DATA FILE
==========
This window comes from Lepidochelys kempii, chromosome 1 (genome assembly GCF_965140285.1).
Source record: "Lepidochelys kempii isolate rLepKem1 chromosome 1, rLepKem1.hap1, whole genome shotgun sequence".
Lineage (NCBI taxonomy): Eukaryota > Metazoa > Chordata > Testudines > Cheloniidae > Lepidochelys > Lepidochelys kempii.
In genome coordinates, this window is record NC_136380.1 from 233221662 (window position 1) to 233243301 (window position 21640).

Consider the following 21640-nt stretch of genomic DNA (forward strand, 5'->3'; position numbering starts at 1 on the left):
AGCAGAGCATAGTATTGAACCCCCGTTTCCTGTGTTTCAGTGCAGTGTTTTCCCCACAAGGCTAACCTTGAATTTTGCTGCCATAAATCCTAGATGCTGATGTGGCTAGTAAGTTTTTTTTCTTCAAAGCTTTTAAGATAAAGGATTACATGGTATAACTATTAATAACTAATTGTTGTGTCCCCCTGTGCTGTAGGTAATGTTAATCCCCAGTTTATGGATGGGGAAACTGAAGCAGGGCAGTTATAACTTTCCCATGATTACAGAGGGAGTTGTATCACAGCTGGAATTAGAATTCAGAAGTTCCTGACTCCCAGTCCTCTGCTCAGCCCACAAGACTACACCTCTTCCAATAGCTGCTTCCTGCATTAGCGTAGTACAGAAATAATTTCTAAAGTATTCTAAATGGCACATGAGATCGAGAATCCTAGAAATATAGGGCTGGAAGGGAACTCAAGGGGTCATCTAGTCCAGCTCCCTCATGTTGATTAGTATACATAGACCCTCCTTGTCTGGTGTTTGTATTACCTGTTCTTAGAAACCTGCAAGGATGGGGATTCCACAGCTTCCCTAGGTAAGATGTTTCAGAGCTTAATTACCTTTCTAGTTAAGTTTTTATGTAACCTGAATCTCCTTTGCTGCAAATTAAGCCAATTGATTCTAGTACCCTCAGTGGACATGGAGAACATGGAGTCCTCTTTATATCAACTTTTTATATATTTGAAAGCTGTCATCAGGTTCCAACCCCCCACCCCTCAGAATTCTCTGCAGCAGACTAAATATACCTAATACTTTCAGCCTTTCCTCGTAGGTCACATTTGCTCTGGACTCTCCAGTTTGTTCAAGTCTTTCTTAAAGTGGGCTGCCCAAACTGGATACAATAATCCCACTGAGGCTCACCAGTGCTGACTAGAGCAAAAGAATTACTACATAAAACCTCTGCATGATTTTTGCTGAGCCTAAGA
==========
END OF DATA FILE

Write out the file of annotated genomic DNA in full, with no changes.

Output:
This window comes from Lepidochelys kempii, chromosome 1 (genome assembly GCF_965140285.1).
Source record: "Lepidochelys kempii isolate rLepKem1 chromosome 1, rLepKem1.hap1, whole genome shotgun sequence".
Lineage (NCBI taxonomy): Eukaryota > Metazoa > Chordata > Testudines > Cheloniidae > Lepidochelys > Lepidochelys kempii.
In genome coordinates, this window is record NC_136380.1 from 233221662 (window position 1) to 233243301 (window position 21640).

Consider the following 21640-nt stretch of genomic DNA (forward strand, 5'->3'; position numbering starts at 1 on the left):
AGCAGAGCATAGTATTGAACCCCCGTTTCCTGTGTTTCAGTGCAGTGTTTTCCCCACAAGGCTAACCTTGAATTTTGCTGCCATAAATCCTAGATGCTGATGTGGCTAGTAAGTTTTTTTTCTTCAAAGCTTTTAAGATAAAGGATTACATGGTATAACTATTAATAACTAATTGTTGTGTCCCCCTGTGCTGTAGGTAATGTTAATCCCCAGTTTATGGATGGGGAAACTGAAGCAGGGCAGTTATAACTTTCCCATGATTACAGAGGGAGTTGTATCACAGCTGGAATTAGAATTCAGAAGTTCCTGACTCCCAGTCCTCTGCTCAGCCCACAAGACTACACCTCTTCCAATAGCTGCTTCCTGCATTAGCGTAGTACAGAAATAATTTCTAAAGTATTCTAAATGGCACATGAGATCGAGAATCCTAGAAATATAGGGCTGGAAGGGAACTCAAGGGGTCATCTAGTCCAGCTCCCTCATGTTGATTAGTATACATAGACCCTCCTTGTCTGGTGTTTGTATTACCTGTTCTTAGAAACCTGCAAGGATGGGGATTCCACAGCTTCCCTAGGTAAGATGTTTCAGAGCTTAATTACCTTTCTAGTTAAGTTTTTATGTAACCTGAATCTCCTTTGCTGCAAATTAAGCCAATTGATTCTAGTACCCTCAGTGGACATGGAGAACATGGAGTCCTCTTTATATCAACTTTTTATATATTTGAAAGCTGTCATCAGGTTCCAACCCCCCACCCCTCAGAATTCTCTGCAGCAGACTAAATATACCTAATACTTTCAGCCTTTCCTCGTAGGTCACATTTGCTCTGGACTCTCCAGTTTGTTCAAGTCTTTCTTAAAGTGGGCTGCCCAAACTGGATACAATAATCCCACTGAGGCTCACCAGTGCTGACTAGAGCAAAAGAATTACTACATAAAACCTCTGCATGATTTTTGCTGAGCCTAAGA